The thirst for beauty that permeates our lives is an opening to transcendence, because it is not only a necessary dimension of ordinary living, it also leads us beyond the necessities of mundane life. Beauty activates our imagination. What is imagination but the sensibility that ordinary life brims over with possibilities that are not yet actual, but which we can bring into actuality as the future unfolds? In its role as a testimony to what is not yet, but which can be, beauty opens our eyes to the possible and thus also to the dimensions of the future. If we are looking at a Mandelbrot fractal, we see more than the physical sensations that prompt Mandelbrotís striking images. When we see a mural on a city street that depicts the life and dreams of the people who live in the neighborhood, we share their sense that there is more to this city scene than we thought. In the same way, Picassoís "Guernica" gives us a perspective that transcends the factual destruction of a Spanish village and Arthur Millerís "Death of a Salesman" evokes a sensibility of the too often overlooked hopes and pathos of an ordinary man. Guernica becomes every town and Millerís salesman becomes every one of us. Little wonder that the thirst for beauty has permeated every religious quest--the stained glass of Chartres cathedral, the mandalas of Buddhism and Hinduism, the calligraphy of Islam, the poetry of Israel. Not as decoration or recreation, but as an opening to the transcendent. So, too, in science, the beauty of theories, models, and graphs opens up knowledge that is not yet actual, but which comes into being as the scientist pursues the vision that is opened up. The photos of the Orion nebula and the early universe, for example, which appear in this book, elicit a powerful drive to know more about the history of our universe and also of its future.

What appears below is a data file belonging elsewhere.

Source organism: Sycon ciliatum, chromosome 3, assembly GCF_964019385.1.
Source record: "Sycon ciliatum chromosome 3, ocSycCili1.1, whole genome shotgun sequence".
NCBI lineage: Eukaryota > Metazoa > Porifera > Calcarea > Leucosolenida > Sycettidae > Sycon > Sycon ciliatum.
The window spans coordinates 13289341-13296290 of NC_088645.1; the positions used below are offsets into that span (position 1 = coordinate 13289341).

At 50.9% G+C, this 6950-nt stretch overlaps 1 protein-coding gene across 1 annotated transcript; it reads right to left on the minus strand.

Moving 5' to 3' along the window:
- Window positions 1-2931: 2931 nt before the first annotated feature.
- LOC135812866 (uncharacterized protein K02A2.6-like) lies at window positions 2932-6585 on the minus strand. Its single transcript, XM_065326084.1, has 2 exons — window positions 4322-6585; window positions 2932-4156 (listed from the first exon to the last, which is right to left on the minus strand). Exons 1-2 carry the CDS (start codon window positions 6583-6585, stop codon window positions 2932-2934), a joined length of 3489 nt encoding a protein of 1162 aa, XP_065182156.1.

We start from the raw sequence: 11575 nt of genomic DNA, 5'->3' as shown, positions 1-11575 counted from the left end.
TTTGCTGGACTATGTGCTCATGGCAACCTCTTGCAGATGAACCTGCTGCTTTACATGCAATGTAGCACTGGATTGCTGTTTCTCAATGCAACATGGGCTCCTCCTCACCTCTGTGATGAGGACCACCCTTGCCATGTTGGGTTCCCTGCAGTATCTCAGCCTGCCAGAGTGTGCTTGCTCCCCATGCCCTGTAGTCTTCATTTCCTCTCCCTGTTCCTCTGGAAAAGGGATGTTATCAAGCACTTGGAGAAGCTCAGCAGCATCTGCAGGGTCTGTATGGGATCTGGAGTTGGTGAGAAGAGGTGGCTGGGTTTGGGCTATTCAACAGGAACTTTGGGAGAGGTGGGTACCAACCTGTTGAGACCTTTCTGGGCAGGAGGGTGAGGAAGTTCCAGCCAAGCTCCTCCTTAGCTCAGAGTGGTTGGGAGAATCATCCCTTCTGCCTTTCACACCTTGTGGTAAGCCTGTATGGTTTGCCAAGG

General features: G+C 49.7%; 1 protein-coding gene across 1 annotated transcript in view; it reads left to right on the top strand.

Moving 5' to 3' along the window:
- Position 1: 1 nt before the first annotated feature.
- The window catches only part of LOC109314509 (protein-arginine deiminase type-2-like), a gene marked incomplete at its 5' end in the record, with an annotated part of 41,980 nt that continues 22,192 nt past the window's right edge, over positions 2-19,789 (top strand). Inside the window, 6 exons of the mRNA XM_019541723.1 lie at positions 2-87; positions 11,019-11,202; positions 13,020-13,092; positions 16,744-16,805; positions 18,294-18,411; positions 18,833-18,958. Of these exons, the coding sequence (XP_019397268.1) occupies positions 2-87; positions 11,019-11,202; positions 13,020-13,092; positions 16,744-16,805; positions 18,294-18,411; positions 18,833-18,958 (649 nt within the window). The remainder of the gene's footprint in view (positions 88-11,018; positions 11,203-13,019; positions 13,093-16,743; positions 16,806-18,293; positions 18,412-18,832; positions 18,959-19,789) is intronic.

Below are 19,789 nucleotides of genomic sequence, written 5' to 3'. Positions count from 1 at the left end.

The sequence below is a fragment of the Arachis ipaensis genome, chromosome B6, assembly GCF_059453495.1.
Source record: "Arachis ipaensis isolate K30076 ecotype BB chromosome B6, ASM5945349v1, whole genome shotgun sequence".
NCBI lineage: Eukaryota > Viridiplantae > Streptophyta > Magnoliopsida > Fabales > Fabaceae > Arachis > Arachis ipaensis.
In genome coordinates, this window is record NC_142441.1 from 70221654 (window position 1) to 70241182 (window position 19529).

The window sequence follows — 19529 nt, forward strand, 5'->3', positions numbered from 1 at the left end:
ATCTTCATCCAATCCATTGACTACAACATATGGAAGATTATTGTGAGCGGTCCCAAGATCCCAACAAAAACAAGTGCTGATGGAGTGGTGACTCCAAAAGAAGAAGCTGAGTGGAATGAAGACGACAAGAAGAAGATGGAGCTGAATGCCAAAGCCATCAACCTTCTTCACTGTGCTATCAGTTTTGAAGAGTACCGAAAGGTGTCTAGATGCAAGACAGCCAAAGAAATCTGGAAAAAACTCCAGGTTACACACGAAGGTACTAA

Paul Carrís book is filled with wonderful provocative source material for our reflection upon beauty. He recognizes its "delicate dance between mystical, subjective revelations and the mathematical, objective processes that maintain the universe and life." We might add that in this delicate balance, beauty sharpens our sense of what both our subjective life and the objective world can become--harbinger of the future, if we remain sensitive to the delicate nature of beautyís dance. This is dance that leads to what Gerard Manley Hopkins spoke as "beautyís self and beautyís giver."1 Some will speak of nature itself as that self and giver, while for others the dance will lead to God. All who share in the dance will find riches in this book.

Philip Hefner

Professor of Systematic Theology Emeritus

Lutheran School of Theology at Chicago

 

1Gerard Manley Hopkins, "The Leaden Echo and the Golden Echo," The Poems of Gerard Manley Hopkins, eds. W. H. Gardner and N. H. Mackenzie, 4th edition. New York: Oxford University Press, 1967. p. 92.

INTRODUCTION